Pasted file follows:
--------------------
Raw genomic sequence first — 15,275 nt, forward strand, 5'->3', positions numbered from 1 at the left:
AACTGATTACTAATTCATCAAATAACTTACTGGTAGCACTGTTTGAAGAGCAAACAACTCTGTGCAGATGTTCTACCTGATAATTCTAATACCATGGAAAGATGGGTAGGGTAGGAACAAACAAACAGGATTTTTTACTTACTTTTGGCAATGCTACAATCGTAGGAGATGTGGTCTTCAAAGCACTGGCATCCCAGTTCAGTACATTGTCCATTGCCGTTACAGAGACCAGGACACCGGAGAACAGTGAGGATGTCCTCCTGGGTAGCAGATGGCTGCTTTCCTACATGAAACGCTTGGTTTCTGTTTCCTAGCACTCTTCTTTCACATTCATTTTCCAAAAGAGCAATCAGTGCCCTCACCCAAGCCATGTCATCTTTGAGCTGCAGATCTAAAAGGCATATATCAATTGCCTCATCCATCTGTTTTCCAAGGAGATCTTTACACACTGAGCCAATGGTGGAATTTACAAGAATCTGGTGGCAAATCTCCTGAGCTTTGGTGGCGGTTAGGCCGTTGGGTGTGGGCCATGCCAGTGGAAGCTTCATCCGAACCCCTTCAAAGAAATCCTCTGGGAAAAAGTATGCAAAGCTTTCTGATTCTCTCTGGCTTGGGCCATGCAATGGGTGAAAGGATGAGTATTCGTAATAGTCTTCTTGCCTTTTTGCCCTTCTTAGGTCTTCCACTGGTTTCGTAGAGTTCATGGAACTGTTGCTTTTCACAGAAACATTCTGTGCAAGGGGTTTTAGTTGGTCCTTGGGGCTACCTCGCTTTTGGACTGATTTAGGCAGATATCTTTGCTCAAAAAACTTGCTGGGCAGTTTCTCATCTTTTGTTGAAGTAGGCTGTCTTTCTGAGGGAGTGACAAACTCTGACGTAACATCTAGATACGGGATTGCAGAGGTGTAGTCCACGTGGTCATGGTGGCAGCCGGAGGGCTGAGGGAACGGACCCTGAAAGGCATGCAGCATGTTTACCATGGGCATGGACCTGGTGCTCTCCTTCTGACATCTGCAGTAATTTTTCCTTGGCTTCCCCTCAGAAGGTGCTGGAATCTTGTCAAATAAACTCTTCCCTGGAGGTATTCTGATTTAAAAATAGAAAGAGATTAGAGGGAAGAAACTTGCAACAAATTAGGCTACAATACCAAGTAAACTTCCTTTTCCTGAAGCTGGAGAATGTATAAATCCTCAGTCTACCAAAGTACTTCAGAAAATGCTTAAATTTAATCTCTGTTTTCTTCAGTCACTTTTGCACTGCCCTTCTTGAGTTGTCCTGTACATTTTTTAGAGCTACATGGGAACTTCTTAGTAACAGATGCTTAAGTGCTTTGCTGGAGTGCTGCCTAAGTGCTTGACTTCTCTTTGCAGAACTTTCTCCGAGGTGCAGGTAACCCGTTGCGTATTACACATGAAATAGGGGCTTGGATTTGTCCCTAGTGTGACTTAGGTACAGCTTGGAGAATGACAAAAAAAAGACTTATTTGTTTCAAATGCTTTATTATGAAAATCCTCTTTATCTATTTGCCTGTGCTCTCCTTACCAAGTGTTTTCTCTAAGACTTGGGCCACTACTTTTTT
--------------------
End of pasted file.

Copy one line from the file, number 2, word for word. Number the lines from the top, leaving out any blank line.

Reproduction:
AACTGATTACTAATTCATCAAATAACTTACTGGTAGCACTGTTTGAAGAGCAAACAACTCTGTGCAGATGTTCTACCTGATAATTCTAATACCATGGAAAGATGGGTAGGGTAGGAACAAACAAACAGGATTTTTTACTTACTTTTGGCAATGCTACAATCGTAGGAGATGTGGTCTTCAAAGCACTGGCATCCCAGTTCAGTACATTGTCCATTGCCGTTACAGAGACCAGGACACCGGAGAACAGTGAGGATGTCCTCCTGGGTAGCAGATGGCTGCTTTCCTACATGAAACGCTTGGTTTCTGTTTCCTAGCACTCTTCTTTCACATTCATTTTCCAAAAGAGCAATCAGTGCCCTCACCCAAGCCATGTCATCTTTGAGCTGCAGATCTAAAAGGCATATATCAATTGCCTCATCCATCTGTTTTCCAAGGAGATCTTTACACACTGAGCCAATGGTGGAATTTACAAGAATCTGGTGGCAAATCTCCTGAGCTTTGGTGGCGGTTAGGCCGTTGGGTGTGGGCCATGCCAGTGGAAGCTTCATCCGAACCCCTTCAAAGAAATCCTCTGGGAAAAAGTATGCAAAGCTTTCTGATTCTCTCTGGCTTGGGCCATGCAATGGGTGAAAGGATGAGTATTCGTAATAGTCTTCTTGCCTTTTTGCCCTTCTTAGGTCTTCCACTGGTTTCGTAGAGTTCATGGAACTGTTGCTTTTCACAGAAACATTCTGTGCAAGGGGTTTTAGTTGGTCCTTGGGGCTACCTCGCTTTTGGACTGATTTAGGCAGATATCTTTGCTCAAAAAACTTGCTGGGCAGTTTCTCATCTTTTGTTGAAGTAGGCTGTCTTTCTGAGGGAGTGACAAACTCTGACGTAACATCTAGATACGGGATTGCAGAGGTGTAGTCCACGTGGTCATGGTGGCAGCCGGAGGGCTGAGGGAACGGACCCTGAAAGGCATGCAGCATGTTTACCATGGGCATGGACCTGGTGCTCTCCTTCTGACATCTGCAGTAATTTTTCCTTGGCTTCCCCTCAGAAGGTGCTGGAATCTTGTCAAATAAACTCTTCCCTGGAGGTATTCTGATTTAAAAATAGAAAGAGATTAGAGGGAAGAAACTTGCAACAAATTAGGCTACAATACCAAGTAAACTTCCTTTTCCTGAAGCTGGAGAATGTATAAATCCTCAGTCTACCAAAGTACTTCAGAAAATGCTTAAATTTAATCTCTGTTTTCTTCAGTCACTTTTGCACTGCCCTTCTTGAGTTGTCCTGTACATTTTTTAGAGCTACATGGGAACTTCTTAGTAACAGATGCTTAAGTGCTTTGCTGGAGTGCTGCCTAAGTGCTTGACTTCTCTTTGCAGAACTTTCTCCGAGGTGCAGGTAACCCGTTGCGTATTACACATGAAATAGGGGCTTGGATTTGTCCCTAGTGTGACTTAGGTACAGCTTGGAGAATGACAAAAAAAAGACTTATTTGTTTCAAATGCTTTATTATGAAAATCCTCTTTATCTATTTGCCTGTGCTCTCCTTACCAAGTGTTTTCTCTAAGACTTGGGCCACTACTTTTTT